Don’t forget the Fed. Chair Powell testified on Capitol Hill this week and said a ¼ point hike was coming at the next meeting. That removed the fears of an aggressive ½ point hike, which the Market had priced in just 2 weeks ago. Powell acknowledged that the situation in Ukraine brings tremendous risk and uncertainty to the Economy. He also said inflation is showing signs of peaking in certain areas. Food and Energy are not among them. Powell acknowledged that the Russian invasion could lead to the reshaping of Western economies due to the effects of financial sanctions. Europe is facing it hard, with energy prices skyrocketing. Europe could very well be falling into recession right now.

From an investor standpoint, it seems like there are 2 paths ahead. One is the more optimistic Bull case. The other is the Bear. It looks like this:

Bull Case:
The Market is oversold. Stocks fell in January and February as the risk of invasion grew. Investor sentiment is as negative as it’s been since the Covid crash. That’s a contrarian indicator that generally occurs around bottoms. The time is now to buy the news on the Russian invasion as it was well telegraphed and largely priced in already. The sanctions will not be as harsh as expected to the Global Economy and this conflict will resolve itself in rather short order. Geopolitics won’t derail the Fed rate hikes, but they will be less aggressive and have a more measured tightening pace. Covid cases are down 90% from the pandemic peak, high-frequency indicators picking back up and Corporate America is anticipating an accelerating recovery in the Spring and Summer. The American Consumer is in strong shape with approximately $2.5 Trillion in savings and wage gains from a tight labor market. 2022 earnings face tough comparisons, but still experience better than expected growth. That’s pretty optimistic. We see some of this playing out, but not all.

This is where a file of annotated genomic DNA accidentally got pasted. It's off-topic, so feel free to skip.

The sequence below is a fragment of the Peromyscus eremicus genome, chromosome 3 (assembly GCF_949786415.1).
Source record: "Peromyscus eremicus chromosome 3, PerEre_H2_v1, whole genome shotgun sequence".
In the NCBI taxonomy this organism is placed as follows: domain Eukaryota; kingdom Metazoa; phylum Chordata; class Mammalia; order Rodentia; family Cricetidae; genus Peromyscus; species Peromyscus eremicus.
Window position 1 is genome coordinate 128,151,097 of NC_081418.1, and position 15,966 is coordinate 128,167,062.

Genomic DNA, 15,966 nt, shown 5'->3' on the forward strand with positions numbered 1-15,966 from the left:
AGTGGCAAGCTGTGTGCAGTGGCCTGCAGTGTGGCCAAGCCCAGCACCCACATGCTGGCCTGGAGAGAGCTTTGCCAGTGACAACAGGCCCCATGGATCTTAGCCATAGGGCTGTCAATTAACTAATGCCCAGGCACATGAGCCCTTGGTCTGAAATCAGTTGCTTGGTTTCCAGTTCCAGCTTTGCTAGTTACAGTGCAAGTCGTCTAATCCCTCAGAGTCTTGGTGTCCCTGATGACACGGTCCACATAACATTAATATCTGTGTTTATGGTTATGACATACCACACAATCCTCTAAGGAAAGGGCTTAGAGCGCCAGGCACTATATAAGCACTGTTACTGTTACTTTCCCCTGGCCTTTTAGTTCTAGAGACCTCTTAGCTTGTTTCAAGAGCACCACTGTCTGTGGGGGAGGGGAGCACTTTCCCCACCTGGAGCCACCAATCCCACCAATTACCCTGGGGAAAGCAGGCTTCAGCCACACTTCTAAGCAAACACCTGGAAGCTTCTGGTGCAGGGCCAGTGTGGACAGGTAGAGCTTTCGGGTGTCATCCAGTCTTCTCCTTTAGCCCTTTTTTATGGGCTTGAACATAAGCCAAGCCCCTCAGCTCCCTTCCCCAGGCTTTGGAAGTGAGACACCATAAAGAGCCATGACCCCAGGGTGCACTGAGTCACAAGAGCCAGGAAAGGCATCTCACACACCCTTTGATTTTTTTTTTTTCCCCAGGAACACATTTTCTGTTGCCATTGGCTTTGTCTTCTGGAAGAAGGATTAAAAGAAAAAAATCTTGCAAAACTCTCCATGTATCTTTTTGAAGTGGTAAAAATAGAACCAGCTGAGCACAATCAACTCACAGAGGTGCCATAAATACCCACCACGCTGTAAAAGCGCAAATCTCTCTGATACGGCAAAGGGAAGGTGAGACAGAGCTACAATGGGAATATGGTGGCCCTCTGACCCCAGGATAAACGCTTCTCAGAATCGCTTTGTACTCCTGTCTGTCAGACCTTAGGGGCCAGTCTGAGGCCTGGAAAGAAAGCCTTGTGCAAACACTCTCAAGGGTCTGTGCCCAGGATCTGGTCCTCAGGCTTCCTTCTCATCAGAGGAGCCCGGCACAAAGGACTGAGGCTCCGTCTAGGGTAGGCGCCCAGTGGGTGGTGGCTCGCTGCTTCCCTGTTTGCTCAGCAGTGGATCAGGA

Bear Case:
Regardless of what’s going on in Ukraine, Fed rate hikes are coming and will be aggressive and front-loaded. The Market is not ready. The Yield-Curve is flat and is showing signs of inverting. The Fed tightening will be too much for the Market triggering a growth shock. Geopolitical tensions cannot be ignored this time, given the potential return to Cold War order. An extended period of violence and resistance in Ukraine sucks the economic growth from NATO nations. The geopolitical tensions will exacerbate inflation pressures and trigger demand destruction. Earnings growth is slowing and wages are seen as the next pressure point for profit margins. There’s still no sign of meaningful capitulation as equities continue to attract inflows. The Market won’t bottom until the “Buy-the-Dip” mentality gets wiped out. This is clearly a negative set-up, which cannot be ruled out.

So where do things stand for the Market? This is our sense: The Stock Market is in a tight range right now, between 4100 and 4500 on the S&P. That translates to roughly 32K and 35K on the Dow. Frankly, it’s held in quite well considering the risks and pressures but still feels pretty weak below the surface. The situation won’t likely resolve itself without some more clarity. Our work suggests that the lows hit a week ago were significant. Geopolitical uncertainty remains a big overhang. There are so many moving parts around Russia and Ukraine, particularly what might constitute an acceptable off-ramp for Vladimir Putin, if any. There’s also the issue with the Fed. Spiking commodity prices are stoking the already high inflation. There’s real risk of an economic slowdown just as the re-opening of America is starting to gain some traction again. A breakout or breakdown will be driven by the ultimate outcomes. We are prepared for the volatile price action to continue, with a Plan A and Plan B.

The Land of the Free and Home of the Brave need a united public with shared values and a vision. That’s what Ukraine is working on. It’s the American Experiment that is 246 years old. It’s imperfect, by design. The fact that our Founding Fathers admitted it upfront is perhaps its greatest strength. It’s better than anything else out there.

There is some serious stuff going on out there. We continue to navigate through the uncertainty and are doing it together.

Thank you to those who made it all the way through. My fingers wouldn’t stop.

Have a nice weekend. We’ll be back, dark and early on Monday.